In addition, Hella exhibited the independently developed HD84 headlamp module. This consists of 84 individually controllable LEDs per headlamp. The headlamps receive the necessary information for proper light distribution adjustment to traffic, weather and road conditions via a link to a front camera, usually installed behind the windshield. The software of Hella Aglaia Mobile Vision GmbH, also a Hella Group company, enables front camera activation also for functions such as lane keeping assistance or pedestrian and vehicle detection.

We often hear about manufacturers looking for novel ways in which to integrate sensors into vehicles, including opportunities to fuse different functions into a single unit. What does your CompactRadar sensor aim to achieve beyond standard ultrasonic sensors?

The associated new integration possibilities of the CompactRadar and its range and multi-target capabilities allow various applications beyond standard ultrasonic based functions. Aside from the classic safety oriented radar functionalities such as Blind Spot Detection and Cross Traffic Alert it is also possible, due to the sensing coverage at the side of the vehicle, to realise a Door Assist where the maximum door travel can be detected and controlled. This can ease the process of getting in and out a car in tight parking spaces and will increase the comfort experience for the driver.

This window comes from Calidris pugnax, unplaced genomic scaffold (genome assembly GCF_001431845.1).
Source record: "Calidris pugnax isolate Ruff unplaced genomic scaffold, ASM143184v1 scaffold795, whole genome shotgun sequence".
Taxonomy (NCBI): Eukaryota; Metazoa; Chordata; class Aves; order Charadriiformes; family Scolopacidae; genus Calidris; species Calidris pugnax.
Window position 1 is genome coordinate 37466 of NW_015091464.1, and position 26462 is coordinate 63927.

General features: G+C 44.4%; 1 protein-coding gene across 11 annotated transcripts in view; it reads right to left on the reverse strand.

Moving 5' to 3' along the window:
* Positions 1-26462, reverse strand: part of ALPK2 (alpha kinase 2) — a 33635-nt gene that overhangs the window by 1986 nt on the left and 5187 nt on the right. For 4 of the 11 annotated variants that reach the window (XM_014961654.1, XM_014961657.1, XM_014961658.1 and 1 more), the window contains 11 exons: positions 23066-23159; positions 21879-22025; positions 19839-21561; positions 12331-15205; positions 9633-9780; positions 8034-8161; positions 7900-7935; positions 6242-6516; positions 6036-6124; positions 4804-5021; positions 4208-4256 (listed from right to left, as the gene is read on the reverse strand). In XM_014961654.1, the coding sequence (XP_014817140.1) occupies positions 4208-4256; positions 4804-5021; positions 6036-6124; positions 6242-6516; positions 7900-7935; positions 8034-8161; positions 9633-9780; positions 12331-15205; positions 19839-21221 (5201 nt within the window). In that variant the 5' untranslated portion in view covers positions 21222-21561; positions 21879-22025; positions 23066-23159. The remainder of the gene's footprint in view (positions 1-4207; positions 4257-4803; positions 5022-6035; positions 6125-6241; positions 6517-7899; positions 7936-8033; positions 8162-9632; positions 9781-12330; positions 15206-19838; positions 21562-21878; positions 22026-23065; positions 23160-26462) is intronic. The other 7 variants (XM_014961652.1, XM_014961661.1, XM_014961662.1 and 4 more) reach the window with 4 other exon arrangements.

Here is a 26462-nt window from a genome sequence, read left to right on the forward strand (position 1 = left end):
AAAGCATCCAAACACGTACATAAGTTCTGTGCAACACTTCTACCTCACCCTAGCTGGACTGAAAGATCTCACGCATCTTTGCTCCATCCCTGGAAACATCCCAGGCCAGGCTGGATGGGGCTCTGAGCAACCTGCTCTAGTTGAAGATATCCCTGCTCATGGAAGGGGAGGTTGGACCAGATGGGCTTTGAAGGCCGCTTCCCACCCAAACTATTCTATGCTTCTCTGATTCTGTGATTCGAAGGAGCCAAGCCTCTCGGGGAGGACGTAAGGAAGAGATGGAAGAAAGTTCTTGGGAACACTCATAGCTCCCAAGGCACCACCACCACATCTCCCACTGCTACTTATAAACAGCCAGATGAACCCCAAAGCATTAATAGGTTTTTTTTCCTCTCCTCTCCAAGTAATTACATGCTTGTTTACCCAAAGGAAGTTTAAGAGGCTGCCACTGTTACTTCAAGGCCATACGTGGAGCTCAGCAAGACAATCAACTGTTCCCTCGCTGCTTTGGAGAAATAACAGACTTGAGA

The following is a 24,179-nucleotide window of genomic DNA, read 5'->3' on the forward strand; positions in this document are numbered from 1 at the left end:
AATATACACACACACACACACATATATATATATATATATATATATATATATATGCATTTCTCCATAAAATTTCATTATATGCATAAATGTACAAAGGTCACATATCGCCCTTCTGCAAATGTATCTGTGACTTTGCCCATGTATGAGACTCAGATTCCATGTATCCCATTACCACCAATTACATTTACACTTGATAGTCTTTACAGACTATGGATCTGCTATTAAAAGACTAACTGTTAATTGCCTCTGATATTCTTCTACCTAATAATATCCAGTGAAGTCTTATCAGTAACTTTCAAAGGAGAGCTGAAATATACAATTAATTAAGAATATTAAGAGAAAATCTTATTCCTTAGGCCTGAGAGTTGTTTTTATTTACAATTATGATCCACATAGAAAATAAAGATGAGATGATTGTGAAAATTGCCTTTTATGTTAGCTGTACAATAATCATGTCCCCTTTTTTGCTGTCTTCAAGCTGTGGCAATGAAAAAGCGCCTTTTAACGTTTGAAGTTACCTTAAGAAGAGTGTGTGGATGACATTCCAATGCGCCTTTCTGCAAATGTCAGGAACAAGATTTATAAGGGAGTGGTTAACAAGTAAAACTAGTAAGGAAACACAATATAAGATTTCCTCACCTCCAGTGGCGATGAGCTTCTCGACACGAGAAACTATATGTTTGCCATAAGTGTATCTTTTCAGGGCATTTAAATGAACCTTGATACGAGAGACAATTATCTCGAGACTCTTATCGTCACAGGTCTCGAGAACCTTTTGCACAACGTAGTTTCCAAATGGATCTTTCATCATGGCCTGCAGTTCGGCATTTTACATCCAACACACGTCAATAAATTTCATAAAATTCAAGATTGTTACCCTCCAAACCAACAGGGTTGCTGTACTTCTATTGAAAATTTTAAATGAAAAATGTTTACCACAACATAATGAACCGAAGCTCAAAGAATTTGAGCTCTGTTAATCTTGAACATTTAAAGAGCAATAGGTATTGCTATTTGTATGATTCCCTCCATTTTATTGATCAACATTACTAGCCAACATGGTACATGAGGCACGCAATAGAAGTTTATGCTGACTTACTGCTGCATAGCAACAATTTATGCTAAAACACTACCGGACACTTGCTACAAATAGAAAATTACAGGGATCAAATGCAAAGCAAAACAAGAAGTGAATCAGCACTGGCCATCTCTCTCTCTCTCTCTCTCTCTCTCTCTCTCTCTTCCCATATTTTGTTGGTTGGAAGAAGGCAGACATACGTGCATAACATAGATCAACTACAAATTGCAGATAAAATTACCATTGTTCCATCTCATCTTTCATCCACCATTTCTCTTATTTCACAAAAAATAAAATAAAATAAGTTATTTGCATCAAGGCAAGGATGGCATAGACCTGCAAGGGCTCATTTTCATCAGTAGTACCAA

Will your CompactRadar also enable the elimination of those visible car bumper sensors?

The appealing near-field capabilities of the CompactRadar enable radar-based parking functionalities comparable to available ultrasonic solutions. By combining this with the advantage of an invisible mounting behind the vehicle fascia, the CompactRadar opens up the possibility to eliminate the visible sensor holes caused by ultrasonic sensors.

But it is not the main intention to just improve the vehicle design. The multi-target capability, its general advantages concerning moving objects, and its enhanced range compared to ultrasonic sensors enable a generation of a detailed 360° environment model of the vehicle’s surroundings. This model can be used as input for advanced features and will serve as a basis for further improvements of automated parking as we know it today.